The process from applying for a permit to actually producing gas is one that takes years. The current coal imports and gas shortages would have happened with or without the ban.
AAP came to similar conclusions when it reviewed Young’s comments in September.
“Energy industry experts and government reports indicate the oil and gas exploration ban was unlikely to have had a short-term impact on prices or coal consumption in the past two years. Other factors such as drought, gas field outages and global markets are likely to have been the main influences on price,” the fact-checker reported.
Flip-flopping on blaming the ban
When Court spoke to Newsroom, about his statement, he at first backtracked on whether the increase in coal imports was a result of the exploration ban.
“The reason they’re stockpiling coal is because they can’t get access to natural gas at the price and volumes they need it. It’s true that the Pohokura gas field has declined in output. And that was forecast, but at some time in the future, not at this time,” he said.
When asked whether he was now saying the exploration ban wasn’t responsible for more coal burning in recent months, he replied, “That is correct”.
“There’s enough projects that have consents, that are ready to be built, to meet that demand. We’re not overly concerned about that, to be quite honest.”
– Professor Alan Brent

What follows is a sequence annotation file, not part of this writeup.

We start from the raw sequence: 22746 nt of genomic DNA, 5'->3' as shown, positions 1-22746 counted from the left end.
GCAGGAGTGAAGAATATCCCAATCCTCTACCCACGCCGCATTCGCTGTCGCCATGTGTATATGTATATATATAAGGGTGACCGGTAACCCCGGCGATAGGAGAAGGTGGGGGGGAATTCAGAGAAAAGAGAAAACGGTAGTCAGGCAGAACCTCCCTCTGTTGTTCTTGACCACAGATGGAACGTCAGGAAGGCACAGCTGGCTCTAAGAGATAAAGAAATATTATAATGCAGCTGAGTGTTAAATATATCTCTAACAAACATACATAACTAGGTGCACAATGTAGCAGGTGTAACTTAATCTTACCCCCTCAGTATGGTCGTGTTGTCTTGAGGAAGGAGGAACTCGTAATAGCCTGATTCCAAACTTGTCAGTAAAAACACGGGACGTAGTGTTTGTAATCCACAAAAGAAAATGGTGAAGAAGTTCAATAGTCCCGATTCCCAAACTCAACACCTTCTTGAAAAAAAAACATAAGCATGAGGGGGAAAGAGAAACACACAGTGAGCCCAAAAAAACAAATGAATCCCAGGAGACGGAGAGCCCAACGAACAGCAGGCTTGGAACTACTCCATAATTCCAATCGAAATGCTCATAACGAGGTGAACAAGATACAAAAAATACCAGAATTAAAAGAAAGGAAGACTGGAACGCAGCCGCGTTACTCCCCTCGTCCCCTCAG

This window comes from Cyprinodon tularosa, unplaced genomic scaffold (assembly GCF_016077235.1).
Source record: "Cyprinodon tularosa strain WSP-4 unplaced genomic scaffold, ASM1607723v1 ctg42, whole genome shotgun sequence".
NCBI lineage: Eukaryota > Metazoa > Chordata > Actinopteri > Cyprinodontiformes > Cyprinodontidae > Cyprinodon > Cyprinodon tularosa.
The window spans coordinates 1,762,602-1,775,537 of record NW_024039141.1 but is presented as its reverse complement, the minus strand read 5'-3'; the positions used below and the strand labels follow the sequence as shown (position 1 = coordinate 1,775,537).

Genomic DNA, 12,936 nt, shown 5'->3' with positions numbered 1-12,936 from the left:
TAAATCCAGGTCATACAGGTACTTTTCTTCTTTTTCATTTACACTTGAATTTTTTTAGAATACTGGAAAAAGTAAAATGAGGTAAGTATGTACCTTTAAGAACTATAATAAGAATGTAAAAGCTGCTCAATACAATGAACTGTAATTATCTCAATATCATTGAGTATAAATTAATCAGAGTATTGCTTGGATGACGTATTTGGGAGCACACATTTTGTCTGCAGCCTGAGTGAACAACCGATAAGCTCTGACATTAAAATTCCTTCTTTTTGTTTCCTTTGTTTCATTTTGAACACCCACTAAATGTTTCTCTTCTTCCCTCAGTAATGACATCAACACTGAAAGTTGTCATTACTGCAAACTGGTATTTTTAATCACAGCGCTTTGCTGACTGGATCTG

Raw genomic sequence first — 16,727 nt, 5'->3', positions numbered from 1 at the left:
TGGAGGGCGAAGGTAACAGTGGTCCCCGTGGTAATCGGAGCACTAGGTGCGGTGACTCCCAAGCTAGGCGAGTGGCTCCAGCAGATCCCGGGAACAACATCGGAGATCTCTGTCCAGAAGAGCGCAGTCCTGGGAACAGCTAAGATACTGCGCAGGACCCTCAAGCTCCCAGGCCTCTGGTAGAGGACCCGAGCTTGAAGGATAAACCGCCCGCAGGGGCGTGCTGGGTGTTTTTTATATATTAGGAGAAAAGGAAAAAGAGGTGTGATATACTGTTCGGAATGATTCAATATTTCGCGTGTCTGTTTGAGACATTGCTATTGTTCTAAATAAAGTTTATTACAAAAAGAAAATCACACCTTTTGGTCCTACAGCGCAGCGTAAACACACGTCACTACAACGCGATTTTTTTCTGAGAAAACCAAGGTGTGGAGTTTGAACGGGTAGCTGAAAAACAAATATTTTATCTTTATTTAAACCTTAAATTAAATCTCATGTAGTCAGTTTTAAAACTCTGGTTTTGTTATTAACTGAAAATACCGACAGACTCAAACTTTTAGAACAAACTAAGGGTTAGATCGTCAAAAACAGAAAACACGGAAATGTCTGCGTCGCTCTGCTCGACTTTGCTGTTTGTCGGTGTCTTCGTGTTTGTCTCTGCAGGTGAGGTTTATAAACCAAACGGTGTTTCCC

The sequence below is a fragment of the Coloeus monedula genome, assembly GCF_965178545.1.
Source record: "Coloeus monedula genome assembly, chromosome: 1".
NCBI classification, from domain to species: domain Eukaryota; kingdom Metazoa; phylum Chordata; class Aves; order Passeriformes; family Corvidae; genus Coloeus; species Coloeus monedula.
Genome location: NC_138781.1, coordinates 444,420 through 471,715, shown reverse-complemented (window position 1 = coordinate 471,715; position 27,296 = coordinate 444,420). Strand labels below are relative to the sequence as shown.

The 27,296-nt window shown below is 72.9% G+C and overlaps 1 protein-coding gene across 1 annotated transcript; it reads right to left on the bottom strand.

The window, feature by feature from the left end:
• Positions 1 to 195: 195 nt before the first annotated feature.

Court then went on to reiterate his original position, saying the ban had “set the tone” and created uncertainty in the market. That uncertainty, Court insisted, meant companies were more likely to burn coal than they otherwise would have.
“It’s definitely a contributing factor to why we don’t have natural gas coming on-stream now, when we know that gas is the next step to reducing our emissions, compared to coal. So rather than the companies continue to carry out offshore exploration, they’ve actually pulled back. This is potentially a risk that is going to materialise into much greater coal use over the next decade,” he said.
“There is a lack of availability of natural gas, and if more companies were exploring and bringing natural gas online and they could see it coming in the next 18 months, two years, three years, that would actually have a downwards pressure on gas prices. Those are market signals that are coming through to businesses that rely on thermal energy, like the electricity generators, who say: ‘Well if we can’t get the gas, if there’s not going to be any more gas at readily available and reasonable prices, then we still have to supply power and heat to our customers so we’re taking coal as the only option’.”
Brent said it was unlikely the ban on new offshore exploration would lead to increased emissions in the coming decades.
“It’s an interesting discussion on what is going to happen in 10 or 20 years. A Transpower report came out last month that said we are going to electrify. We think they are underestimating how much electricity we are talking about. If we don’t start building pretty soon, then that gas exploration ban might start biting us in the backside,” he said.
However, “there’s enough projects that have consents, that are ready to be built, to meet that demand. We’re not overly concerned about that, to be quite honest.”